What is Deep Seawater?
Deep seawater refers to seawater offshore passed the continental shelf that is too deep to be reached by sunlight. While no specific definition exists at this time, “deep seawater” generally refers to seawater at depths equal to or greater than 200 meters.
Toyama Bay has an approximate area of 2,120 km² and, at its deepest point dives to depths of 1,000 meters. It is in the same category as the Pacific Suruga and Sagami bays and is one of Japan’s deepest bays.
Toyama Bay consists generally of three parts: coastal surface water (water near the coast with low salinity due to an influx of river water), Tsushima warm current water (water at 200-300 meters below surface level), and Japan Sea Proper Water (low temperature water at 300 meters and deeper). There exists a limitless supply of this Japan Sea Proper Water, making up approximately 60% of Toyama Bay. It is this water that is called “deep seawater.”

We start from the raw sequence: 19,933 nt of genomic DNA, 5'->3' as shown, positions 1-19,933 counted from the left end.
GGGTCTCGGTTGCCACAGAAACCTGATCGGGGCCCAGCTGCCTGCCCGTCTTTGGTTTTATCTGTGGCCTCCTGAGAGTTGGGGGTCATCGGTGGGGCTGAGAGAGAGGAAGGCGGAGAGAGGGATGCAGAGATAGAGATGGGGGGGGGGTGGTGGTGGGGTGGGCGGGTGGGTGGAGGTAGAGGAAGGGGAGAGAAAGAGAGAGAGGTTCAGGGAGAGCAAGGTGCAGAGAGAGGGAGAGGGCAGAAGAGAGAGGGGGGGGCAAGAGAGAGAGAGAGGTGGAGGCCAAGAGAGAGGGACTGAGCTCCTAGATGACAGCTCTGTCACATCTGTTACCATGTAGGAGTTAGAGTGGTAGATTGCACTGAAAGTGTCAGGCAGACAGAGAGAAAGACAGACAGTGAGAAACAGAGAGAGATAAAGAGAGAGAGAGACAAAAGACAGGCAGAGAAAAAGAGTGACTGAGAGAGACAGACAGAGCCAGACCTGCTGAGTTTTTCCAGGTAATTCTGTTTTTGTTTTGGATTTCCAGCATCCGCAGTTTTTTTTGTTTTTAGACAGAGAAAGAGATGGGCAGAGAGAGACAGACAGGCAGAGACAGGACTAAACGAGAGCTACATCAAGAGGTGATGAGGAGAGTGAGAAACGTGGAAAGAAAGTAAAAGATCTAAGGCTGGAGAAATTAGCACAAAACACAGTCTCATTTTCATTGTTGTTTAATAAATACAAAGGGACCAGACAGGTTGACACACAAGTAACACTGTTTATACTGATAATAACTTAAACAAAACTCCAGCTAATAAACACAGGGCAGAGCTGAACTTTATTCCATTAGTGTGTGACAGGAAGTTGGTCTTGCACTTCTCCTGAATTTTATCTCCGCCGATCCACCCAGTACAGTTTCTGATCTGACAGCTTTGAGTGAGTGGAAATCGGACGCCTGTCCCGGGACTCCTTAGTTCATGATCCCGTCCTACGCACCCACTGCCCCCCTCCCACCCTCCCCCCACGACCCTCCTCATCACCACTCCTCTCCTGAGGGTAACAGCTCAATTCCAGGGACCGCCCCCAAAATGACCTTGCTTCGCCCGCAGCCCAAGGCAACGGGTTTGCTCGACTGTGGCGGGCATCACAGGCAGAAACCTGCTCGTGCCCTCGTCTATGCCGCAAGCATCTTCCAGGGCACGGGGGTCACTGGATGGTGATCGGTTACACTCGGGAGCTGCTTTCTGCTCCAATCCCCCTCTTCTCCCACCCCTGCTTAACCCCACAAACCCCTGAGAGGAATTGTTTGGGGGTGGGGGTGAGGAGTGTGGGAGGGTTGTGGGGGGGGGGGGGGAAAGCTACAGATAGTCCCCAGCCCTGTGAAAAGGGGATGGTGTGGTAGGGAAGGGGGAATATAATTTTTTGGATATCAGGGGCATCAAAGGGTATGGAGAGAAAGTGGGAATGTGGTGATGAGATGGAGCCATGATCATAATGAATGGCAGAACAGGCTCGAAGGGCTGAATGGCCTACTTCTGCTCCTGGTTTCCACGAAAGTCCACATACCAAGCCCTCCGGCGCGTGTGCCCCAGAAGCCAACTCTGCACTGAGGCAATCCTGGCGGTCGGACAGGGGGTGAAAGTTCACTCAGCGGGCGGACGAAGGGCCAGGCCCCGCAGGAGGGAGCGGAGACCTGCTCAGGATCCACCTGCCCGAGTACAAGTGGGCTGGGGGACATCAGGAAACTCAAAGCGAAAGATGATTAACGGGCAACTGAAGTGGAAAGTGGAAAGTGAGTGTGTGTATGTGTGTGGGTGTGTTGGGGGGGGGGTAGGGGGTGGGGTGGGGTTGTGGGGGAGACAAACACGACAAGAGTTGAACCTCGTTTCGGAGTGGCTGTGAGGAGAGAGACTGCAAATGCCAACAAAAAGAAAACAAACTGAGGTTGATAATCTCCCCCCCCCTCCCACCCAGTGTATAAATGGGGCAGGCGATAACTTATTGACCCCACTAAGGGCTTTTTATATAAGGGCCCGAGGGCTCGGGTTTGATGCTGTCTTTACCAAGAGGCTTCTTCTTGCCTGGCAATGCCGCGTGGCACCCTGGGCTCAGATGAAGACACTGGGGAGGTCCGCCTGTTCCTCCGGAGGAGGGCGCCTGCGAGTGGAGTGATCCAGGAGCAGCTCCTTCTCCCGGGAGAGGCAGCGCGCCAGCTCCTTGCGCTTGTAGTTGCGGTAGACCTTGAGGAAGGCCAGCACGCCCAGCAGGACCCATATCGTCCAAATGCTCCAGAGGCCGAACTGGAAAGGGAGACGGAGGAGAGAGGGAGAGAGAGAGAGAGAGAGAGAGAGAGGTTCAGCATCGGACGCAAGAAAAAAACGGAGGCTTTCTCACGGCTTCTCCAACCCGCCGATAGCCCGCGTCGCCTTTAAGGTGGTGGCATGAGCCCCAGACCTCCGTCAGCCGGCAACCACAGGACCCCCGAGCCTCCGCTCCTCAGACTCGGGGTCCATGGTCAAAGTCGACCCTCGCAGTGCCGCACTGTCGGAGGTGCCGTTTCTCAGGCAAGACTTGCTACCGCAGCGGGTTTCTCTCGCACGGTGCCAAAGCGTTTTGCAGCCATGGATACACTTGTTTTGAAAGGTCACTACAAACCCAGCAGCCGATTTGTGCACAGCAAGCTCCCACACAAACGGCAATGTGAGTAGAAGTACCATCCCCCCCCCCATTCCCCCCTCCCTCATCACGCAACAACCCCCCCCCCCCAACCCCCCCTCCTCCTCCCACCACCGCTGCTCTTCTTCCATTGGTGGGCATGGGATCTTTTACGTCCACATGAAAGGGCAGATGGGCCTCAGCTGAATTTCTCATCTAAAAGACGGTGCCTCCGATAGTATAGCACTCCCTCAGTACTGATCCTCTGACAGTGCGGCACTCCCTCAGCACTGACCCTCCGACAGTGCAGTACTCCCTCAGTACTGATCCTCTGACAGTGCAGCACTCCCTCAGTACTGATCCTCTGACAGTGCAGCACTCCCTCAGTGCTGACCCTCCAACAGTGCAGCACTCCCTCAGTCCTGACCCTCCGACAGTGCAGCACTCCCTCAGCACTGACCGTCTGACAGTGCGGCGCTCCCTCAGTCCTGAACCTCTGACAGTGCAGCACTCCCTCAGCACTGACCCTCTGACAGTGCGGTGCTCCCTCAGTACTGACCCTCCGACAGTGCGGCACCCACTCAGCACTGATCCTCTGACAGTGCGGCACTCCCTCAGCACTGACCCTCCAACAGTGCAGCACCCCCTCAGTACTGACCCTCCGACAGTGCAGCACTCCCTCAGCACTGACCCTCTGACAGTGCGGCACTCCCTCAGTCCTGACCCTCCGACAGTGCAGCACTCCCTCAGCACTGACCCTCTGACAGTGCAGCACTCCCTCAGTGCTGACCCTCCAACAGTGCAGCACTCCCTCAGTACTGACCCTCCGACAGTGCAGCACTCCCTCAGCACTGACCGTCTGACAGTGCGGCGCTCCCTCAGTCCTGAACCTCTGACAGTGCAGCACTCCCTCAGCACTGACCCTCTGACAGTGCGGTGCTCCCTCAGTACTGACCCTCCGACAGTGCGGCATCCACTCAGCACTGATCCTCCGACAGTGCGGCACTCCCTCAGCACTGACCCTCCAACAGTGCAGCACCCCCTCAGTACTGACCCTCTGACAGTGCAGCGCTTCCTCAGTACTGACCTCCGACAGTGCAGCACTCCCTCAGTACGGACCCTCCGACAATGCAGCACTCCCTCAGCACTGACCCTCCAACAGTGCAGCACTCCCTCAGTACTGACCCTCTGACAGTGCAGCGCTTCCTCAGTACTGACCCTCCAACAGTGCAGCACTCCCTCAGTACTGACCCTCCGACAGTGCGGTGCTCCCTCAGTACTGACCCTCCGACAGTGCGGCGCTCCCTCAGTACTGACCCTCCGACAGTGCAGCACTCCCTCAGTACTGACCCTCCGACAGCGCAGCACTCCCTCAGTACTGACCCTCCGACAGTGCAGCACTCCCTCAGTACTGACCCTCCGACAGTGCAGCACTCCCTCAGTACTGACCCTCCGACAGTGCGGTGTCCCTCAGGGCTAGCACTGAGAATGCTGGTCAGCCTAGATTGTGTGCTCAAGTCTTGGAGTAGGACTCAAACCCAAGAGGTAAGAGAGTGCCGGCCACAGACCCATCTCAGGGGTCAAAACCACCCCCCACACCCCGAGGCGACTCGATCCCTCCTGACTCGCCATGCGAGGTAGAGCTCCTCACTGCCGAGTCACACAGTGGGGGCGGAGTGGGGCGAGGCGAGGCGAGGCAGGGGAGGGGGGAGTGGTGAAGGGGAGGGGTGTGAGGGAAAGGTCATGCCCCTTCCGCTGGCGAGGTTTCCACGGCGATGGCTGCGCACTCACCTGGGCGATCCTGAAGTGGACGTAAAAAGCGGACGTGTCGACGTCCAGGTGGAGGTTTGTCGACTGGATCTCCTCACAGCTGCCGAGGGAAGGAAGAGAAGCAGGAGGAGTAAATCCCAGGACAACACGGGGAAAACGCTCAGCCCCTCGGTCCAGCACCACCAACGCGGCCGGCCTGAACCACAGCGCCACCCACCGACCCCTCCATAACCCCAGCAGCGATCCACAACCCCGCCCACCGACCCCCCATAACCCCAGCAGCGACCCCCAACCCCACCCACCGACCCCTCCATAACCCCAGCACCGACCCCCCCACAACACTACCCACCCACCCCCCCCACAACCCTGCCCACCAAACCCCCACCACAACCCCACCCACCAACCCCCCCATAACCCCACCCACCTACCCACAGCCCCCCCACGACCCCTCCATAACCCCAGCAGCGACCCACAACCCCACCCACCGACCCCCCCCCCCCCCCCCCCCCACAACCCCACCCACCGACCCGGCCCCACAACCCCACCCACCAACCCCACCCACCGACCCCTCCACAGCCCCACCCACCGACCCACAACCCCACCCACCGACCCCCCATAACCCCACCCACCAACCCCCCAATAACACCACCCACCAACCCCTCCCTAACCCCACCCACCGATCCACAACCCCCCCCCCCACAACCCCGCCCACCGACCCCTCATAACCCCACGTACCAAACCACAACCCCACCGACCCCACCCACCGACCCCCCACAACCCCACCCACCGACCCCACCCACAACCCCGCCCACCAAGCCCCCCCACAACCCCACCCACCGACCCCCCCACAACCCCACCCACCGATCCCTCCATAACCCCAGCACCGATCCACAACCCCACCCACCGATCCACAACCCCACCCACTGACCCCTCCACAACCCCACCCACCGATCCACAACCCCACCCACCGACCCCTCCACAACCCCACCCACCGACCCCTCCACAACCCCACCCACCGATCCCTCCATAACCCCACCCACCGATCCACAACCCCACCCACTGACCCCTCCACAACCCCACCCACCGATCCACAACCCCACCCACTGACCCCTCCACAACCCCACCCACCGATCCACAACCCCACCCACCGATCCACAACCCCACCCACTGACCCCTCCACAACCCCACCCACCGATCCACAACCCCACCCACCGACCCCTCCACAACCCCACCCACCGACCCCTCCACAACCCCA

Three major positive characteristics of deep seawater are its low-temperature stability, inorganic nutrient richness, and purity. Its low-temperature stability aspect is utilized in the cultivation of cold water aquafarming. Through this, we have been able to significantly eliminate costs related to the conventional method of aquafarming, which required the cooling of surface seawater.
Furthermore, deep seawater is receiving attention due to its balance of essential minerals including calcium and magnesium for use in health drinks and foods, pharmaceutical products, and other fields.
Industrial, academic, and government bodies are collaborating in research and development and commercialization activities to release the unlimited potential of deep seawater.